Broadly speaking it was another positive week in terms of risk assets and returns. There was little to differentiate developed markets (+4.3%) and emerging markets (+4.2%) over the last 30 days. Interestingly, there was a slight shift in terms of style with value (+4.8%) now outperforming growth (+3.9%) over the shorter term, following strong performance from energy (+6.8%) and materials (+6.3%). Meanwhile large capitalisation stocks (+4.4%) continued to lead small caps (+3.0%) over the same period. Energy (+6.8%) was the best performing sector over the last 30 days and communication services (+2.2%) was the worst.

In fixed income, US yields shifted upwards over the last week following hawkish comments from  a number of Fed speakers suggesting that more rate hikes were on the horizon.

Gold continued to see support while oil headed for the first weekly loss since last month’s banking crisis, weighed down by concerns over demand.

In terms of currencies, the weaker than expected retail sales data in the UK put pressure on sterling.




UK GDP (QoQ)0.1
UK PMI53.9
UK CPI (YoY)10.1
EU GDP (QoQ)0.00.2
EU PMI54.4
EU CPI (YoY)6.9
US GDP (QoQ)2.62.0
US PMI51.252.0
US CPI (YoY)5.0

What’s happened in portfolios?

We’ve seen a good level of outperformance within our equity holdings on both a year-to-date and month-to-date basis, with Fundsmith Equity and Nedgroup Global Equity leading the way. We retain our preference for quality growth areas as opposed to value over the mid-term, primarily as these position us more towards cyclically stable or defensive areas which may perform better in an environment of slower economic growth.

It remains a supportive environment for fixed income where our longer duration managers continue to outperform. Although in the shorter term we’ve seen a slight pick-up in yields, we’ve also seen a widening in credit spreads. Longer dated government bonds are doing well, particularly in the year to date, and that’s where we have more of a bias in portfolios, alongside better quality investment grade bonds.

In terms of real assets, we have started to see a little more support over recent weeks. The investment bank Stifel released a positive report on Target Healthcare REIT last week stating the rebased dividend, alongside the quality of the portfolio, had created a platform for growth over the medium term.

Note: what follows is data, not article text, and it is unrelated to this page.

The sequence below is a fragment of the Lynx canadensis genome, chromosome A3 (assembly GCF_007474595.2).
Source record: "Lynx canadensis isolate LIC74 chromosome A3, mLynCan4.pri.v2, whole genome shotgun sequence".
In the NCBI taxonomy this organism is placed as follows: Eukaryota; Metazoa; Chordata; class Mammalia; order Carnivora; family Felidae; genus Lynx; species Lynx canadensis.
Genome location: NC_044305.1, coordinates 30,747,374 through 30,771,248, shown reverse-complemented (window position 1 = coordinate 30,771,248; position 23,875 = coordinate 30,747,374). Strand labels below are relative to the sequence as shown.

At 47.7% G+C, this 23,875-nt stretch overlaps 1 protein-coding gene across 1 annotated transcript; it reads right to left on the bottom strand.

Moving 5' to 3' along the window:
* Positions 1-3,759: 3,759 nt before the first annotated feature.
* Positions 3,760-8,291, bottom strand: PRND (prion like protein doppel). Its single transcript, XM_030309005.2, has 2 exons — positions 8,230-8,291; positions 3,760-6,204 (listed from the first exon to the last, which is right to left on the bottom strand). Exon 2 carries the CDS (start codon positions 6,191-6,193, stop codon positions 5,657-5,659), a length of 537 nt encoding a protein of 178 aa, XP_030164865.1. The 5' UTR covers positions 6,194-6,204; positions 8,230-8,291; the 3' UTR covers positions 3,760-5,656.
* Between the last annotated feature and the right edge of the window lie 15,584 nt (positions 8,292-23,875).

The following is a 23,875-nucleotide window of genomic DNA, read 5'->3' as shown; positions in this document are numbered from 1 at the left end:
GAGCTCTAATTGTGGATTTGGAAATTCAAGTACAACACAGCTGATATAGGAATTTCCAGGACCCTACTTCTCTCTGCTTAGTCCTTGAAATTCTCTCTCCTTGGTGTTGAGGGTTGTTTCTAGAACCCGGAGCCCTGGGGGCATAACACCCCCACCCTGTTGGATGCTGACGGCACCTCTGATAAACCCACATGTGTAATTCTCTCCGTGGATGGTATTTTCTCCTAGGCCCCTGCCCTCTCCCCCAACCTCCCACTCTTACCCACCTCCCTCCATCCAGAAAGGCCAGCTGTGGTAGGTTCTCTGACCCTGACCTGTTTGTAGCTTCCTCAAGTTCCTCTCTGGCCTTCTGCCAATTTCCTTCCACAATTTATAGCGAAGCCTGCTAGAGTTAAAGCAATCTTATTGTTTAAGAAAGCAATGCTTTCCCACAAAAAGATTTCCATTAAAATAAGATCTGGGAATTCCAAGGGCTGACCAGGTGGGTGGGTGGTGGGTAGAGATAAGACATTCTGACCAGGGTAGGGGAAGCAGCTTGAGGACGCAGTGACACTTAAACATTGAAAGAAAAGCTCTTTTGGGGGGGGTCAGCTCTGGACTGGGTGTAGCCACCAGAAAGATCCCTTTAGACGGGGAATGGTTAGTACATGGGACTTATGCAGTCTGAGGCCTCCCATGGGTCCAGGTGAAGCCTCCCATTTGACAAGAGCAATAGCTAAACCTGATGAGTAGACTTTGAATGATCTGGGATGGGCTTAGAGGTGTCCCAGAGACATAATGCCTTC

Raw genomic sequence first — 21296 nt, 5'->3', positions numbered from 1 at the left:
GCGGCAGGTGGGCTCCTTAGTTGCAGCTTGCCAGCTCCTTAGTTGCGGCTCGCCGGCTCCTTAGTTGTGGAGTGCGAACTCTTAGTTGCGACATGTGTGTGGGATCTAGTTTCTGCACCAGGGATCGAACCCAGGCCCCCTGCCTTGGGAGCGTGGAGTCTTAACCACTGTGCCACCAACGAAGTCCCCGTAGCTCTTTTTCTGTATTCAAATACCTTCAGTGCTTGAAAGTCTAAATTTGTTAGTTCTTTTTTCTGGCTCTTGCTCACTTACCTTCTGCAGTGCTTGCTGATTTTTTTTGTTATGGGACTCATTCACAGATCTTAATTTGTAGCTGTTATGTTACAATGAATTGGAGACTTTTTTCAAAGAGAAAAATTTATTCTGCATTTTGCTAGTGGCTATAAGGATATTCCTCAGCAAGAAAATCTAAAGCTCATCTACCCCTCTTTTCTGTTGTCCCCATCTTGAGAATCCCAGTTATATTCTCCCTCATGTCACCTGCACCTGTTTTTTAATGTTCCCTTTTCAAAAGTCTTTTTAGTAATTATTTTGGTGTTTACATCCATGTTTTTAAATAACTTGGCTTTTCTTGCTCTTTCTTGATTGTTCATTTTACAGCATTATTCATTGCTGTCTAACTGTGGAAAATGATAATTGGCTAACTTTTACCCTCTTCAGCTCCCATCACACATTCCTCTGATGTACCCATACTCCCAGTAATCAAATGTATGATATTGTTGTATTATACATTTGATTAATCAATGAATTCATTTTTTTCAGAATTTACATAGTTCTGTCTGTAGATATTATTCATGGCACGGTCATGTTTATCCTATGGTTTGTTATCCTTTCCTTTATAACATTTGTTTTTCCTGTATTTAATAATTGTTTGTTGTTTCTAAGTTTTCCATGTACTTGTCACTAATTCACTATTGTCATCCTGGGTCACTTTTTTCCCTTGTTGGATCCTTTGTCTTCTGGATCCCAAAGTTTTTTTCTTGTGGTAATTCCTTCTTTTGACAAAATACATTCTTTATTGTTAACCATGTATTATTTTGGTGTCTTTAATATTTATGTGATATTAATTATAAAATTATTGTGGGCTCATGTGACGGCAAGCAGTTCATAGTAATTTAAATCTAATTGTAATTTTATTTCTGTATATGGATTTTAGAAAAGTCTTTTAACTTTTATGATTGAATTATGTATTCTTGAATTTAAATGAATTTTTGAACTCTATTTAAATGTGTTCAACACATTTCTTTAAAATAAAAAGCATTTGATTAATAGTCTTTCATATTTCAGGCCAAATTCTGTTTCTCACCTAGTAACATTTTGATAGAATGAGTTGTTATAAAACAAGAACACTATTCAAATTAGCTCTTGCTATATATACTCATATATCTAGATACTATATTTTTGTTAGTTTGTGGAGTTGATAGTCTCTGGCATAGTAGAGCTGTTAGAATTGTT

Alternative strategies have also picked up on a month-to-date basis with a number of our investment trusts posting high single digit returns, including Gresham House Energy Storage Fund and SDCL Energy Efficiency Income Trust. Hipgnosis Songs Fund and GCP Asset Backed Income Fund also gained support. We are now seeing positive buyer pressure returning to the investment trust space.

What's happening this week?

25 April • UK CBI Business Optimism Index | 28 April • EU GDP Growth Rate | 28 April • US PCE Price Index

Clients of Nedbank Private Wealth can get in touch with their private banker directly to understand how their portfolios are responding to market events, or call +44 (0)1624 645000 to speak to our client services team.

If you would like to find out more about how we manage clients’ investments, please contact us on the same number as above. Or you can get in touch using the links to the forms towards the end of this page.

Sources: Nedbank Private Wealth and (1) Bloomberg, (2) Reuters, (3) Financial Times, (4) Office for National Statistics, (5) S&P Global and (6) China Briefing

The value of investments can fall, as well as rise, and you might not get back the original amount invested. Exchange rate changes affect the value of investments. Past performance is not necessarily a guide to future returns. Any individual investment or security mentioned may be included in clients’ portfolios and is referenced for illustrative purposes only, not as a recommendation, not least as it may not be suitable. You should always seek professional advice before making any investment decisions.